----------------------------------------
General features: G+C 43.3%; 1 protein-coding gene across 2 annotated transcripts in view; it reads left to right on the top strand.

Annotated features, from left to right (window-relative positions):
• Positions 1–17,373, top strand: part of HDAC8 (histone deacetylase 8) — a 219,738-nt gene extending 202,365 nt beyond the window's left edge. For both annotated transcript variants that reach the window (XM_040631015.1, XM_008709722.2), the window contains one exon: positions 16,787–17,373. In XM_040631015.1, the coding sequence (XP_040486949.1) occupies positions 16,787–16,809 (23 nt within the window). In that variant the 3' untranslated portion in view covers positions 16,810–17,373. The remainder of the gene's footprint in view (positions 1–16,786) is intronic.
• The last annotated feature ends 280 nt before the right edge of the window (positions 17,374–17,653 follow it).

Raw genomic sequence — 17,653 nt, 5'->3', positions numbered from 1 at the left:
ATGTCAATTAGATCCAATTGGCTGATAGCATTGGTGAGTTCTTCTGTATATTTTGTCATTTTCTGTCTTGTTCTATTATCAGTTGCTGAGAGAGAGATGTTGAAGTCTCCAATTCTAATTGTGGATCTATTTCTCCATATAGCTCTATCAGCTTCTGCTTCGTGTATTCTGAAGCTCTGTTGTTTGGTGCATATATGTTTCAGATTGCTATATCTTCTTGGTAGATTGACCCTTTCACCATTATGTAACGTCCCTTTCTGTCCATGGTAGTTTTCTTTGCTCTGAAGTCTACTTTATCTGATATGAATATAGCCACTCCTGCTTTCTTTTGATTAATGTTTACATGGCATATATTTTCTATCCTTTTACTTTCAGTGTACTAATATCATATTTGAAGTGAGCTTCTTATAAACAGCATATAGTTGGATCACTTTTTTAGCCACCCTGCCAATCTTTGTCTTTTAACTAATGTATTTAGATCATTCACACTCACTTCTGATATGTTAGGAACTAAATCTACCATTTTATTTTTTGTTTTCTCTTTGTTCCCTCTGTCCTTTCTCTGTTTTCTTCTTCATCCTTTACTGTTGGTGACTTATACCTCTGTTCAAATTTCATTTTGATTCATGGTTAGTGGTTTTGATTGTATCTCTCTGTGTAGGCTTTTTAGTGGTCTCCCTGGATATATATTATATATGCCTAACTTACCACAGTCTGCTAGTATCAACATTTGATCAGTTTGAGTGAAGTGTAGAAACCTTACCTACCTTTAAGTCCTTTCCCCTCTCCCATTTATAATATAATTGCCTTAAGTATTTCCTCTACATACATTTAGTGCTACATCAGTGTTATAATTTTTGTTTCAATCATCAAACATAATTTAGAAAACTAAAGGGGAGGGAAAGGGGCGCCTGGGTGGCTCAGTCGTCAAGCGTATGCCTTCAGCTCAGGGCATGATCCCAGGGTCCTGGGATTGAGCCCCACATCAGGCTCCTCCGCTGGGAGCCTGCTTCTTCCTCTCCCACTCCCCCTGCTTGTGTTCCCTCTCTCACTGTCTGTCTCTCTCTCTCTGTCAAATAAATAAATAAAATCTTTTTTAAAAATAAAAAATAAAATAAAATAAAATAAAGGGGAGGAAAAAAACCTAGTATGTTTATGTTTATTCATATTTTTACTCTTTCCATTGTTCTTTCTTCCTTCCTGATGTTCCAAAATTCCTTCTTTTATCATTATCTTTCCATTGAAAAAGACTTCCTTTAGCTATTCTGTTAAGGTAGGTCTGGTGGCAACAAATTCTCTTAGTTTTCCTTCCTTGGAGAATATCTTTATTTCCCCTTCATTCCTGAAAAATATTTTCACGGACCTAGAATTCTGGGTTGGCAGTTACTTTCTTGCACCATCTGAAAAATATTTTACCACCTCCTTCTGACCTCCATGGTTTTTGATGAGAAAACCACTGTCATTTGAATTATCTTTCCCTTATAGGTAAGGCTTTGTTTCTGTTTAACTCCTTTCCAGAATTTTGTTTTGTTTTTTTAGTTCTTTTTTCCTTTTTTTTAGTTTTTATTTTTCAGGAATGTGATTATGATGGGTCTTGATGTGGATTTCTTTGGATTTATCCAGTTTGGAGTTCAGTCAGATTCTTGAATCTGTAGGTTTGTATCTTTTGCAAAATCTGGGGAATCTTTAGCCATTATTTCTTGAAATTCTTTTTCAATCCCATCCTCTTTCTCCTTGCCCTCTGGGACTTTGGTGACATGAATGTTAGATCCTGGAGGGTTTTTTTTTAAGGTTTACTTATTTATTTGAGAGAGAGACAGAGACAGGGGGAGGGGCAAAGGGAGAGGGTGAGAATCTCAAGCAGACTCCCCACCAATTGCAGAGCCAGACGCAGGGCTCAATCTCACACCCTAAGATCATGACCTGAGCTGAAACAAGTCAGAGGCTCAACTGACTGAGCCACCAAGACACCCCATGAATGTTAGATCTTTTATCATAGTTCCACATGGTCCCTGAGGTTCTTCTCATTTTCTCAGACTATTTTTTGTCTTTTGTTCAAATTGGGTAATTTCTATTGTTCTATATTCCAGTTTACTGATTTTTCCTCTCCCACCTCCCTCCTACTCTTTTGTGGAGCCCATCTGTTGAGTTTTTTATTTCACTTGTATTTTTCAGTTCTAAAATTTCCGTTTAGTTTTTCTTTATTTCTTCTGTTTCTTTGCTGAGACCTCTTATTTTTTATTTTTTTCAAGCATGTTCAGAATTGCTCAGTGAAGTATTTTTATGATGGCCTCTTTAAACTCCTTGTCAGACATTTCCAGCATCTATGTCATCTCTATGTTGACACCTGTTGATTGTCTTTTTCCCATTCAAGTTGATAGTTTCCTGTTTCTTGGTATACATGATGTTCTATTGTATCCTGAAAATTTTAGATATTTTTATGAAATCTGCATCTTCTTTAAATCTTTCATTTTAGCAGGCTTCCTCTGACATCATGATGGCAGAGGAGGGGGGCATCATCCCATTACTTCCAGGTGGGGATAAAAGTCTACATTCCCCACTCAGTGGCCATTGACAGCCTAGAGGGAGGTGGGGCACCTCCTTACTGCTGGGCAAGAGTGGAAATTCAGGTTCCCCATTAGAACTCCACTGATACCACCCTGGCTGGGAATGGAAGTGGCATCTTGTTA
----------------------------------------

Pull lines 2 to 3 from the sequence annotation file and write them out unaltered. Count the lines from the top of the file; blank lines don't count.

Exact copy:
Annotated features, from left to right (window-relative positions):
• Positions 1–17,373, top strand: part of HDAC8 (histone deacetylase 8) — a 219,738-nt gene extending 202,365 nt beyond the window's left edge. For both annotated transcript variants that reach the window (XM_040631015.1, XM_008709722.2), the window contains one exon: positions 16,787–17,373. In XM_040631015.1, the coding sequence (XP_040486949.1) occupies positions 16,787–16,809 (23 nt within the window). In that variant the 3' untranslated portion in view covers positions 16,810–17,373. The remainder of the gene's footprint in view (positions 1–16,786) is intronic.